When the borrower, who can be a household, a business or the government, spends the money, whoever got it can spend it again or credit it to their bank account. And the bank can loan it out again to someone else who would also do the same as the previous borrower. It all started with the single deposit of 1,000 rupees that you made initially, which was used for a series of debts one after another and multiplied by the banks.

The Central Bank can intervene in the creation of debt-money by imposing what is called the legal reserve ratio (SRR) on bank deposits. Accordingly, banks must deduct reserve requirements in accordance with the SRR and credit their reserve accounts at the Central Bank. Of course, if banks find it more profitable or less risky to maintain excess reserves above the required reserve level without lending, they can do so.

In addition to coins and notes issued by the Central Bank, its liabilities now also include reserves. These two components constitute the stock of “reserve currency” of the country which can be controlled by the Central Bank using its monetary policy tools.

Too much debt money?

All bank borrowers use their “debt money” as a medium of exchange. Therefore, it is now necessary to also add the debt money to the amount of coins and notes. Thus, the quantity of money available in a country is made up of these two components, represented by the monetary aggregates.

The money supply over the reserve currency (MS/RM) is a ratio that gives the money multiplier; if this ratio has increased over the years, it means debt money is on the rise. If it goes too far, it is not the amount of coins and notes, but the amount of the country’s debt that goes too far.

Let us see what happened in Sri Lanka: in 2005, the value of this ratio was 5.16, which indicates that each rupee of reserve money stock is multiplied by Rs. 5.16 to the money of the country. The ratio has increased over the years due to the increase in debt money. Twenty years later, in 2020, it was 9.75, indicating that each rupee of reserve money is multiplied into rupees. 9.75 adding to the country’s money supply. And the increase is due to an increase in debt money, which indicates that a lot of the country’s money is debt money – somebody’s money is debt of another !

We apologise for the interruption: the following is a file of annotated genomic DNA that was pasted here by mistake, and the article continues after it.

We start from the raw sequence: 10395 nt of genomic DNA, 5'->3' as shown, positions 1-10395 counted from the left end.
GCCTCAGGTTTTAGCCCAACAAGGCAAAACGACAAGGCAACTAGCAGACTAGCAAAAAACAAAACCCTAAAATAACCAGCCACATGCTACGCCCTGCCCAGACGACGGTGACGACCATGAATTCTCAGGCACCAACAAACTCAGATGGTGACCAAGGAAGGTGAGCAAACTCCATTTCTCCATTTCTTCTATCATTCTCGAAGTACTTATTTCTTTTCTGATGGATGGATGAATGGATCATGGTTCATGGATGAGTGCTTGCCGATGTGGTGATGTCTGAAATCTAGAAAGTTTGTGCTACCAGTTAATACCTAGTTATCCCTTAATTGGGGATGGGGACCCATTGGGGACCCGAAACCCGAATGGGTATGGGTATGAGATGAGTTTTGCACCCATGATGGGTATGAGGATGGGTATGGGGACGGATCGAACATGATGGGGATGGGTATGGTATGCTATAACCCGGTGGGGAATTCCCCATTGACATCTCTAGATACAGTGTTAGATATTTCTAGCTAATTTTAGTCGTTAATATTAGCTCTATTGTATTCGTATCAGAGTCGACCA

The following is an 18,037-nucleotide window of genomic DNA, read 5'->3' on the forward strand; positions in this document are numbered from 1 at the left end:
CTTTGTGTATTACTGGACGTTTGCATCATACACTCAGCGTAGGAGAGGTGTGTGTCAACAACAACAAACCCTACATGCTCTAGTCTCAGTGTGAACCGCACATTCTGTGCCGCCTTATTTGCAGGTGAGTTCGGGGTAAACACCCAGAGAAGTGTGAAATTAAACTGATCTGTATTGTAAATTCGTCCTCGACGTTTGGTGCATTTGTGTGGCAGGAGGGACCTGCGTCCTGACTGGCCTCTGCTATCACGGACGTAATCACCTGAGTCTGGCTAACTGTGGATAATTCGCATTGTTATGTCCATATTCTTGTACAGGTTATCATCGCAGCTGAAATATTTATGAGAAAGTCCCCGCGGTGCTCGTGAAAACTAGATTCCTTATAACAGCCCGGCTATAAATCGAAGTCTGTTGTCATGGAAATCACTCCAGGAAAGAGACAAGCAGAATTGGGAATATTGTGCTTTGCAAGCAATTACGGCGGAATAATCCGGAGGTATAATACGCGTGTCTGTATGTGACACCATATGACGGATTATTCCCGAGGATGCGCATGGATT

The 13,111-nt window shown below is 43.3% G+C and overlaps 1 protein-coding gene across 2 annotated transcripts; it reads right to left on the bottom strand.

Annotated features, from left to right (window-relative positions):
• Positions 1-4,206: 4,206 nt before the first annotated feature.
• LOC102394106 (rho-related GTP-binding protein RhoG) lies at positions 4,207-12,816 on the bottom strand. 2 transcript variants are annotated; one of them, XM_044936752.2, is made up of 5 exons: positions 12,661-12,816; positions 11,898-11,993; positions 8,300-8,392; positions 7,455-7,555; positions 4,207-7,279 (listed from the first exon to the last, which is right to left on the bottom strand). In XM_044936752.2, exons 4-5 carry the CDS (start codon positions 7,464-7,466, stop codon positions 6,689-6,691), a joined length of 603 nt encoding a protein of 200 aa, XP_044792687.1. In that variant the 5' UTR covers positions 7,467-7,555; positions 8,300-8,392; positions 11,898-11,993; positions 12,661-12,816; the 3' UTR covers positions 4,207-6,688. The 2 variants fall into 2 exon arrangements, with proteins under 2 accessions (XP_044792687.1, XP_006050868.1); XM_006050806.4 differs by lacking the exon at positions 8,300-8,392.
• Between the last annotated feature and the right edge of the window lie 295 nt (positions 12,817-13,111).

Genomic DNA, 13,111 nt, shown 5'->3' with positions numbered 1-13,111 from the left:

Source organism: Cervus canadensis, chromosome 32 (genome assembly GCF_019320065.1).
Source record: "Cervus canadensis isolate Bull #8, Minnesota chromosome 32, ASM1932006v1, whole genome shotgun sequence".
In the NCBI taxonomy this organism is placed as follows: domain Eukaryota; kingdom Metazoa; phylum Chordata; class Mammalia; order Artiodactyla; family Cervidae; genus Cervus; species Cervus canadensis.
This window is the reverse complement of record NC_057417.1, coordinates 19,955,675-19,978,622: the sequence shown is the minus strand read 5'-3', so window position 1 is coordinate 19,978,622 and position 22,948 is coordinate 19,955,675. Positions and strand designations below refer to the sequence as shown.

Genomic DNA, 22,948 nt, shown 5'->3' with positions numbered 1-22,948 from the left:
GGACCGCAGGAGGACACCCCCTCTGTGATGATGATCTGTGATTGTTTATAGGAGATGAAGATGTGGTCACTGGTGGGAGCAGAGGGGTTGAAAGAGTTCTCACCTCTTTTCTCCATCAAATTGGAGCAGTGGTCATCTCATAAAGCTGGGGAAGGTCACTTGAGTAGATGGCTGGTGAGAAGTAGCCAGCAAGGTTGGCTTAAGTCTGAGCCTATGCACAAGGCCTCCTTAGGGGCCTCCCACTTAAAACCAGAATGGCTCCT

Whose debt? Household consumption debt, corporate investment and operating debt and, above all, public debt. When they borrow more, the money supply increases, while the Central Bank can encourage them to borrow more by lowering the SRR and reducing interest rates.

US Debt and Our Debt

If someone finds a 100 dollar bill on the street, no matter where it is, they will pick it up, because everywhere in the world it is much more than a piece of paper. This is because the US dollar as well as other international banknotes around the world have gained this international value. One day, if the Sri Lankan rupee can also gain this international value, anyone would like to take a 100 rupee note too.

The United States is also a highly indebted country; public debt alone represents 137% of GDP, compared to 105% in
Sri Lanka. But the difference is that the United States can “print” US dollar notes and pay off its foreign and domestic debt. Countries like Sri Lanka must “earn” dollars to pay their foreign debt; even to repay their internal debt, they have limits to even print their national currency. It is a problem of weak currency which has no international value.

(The author is a professor of economics at the University of Colombo and can be reached at [email protected] and follow @SirimalAshoka on Twitter).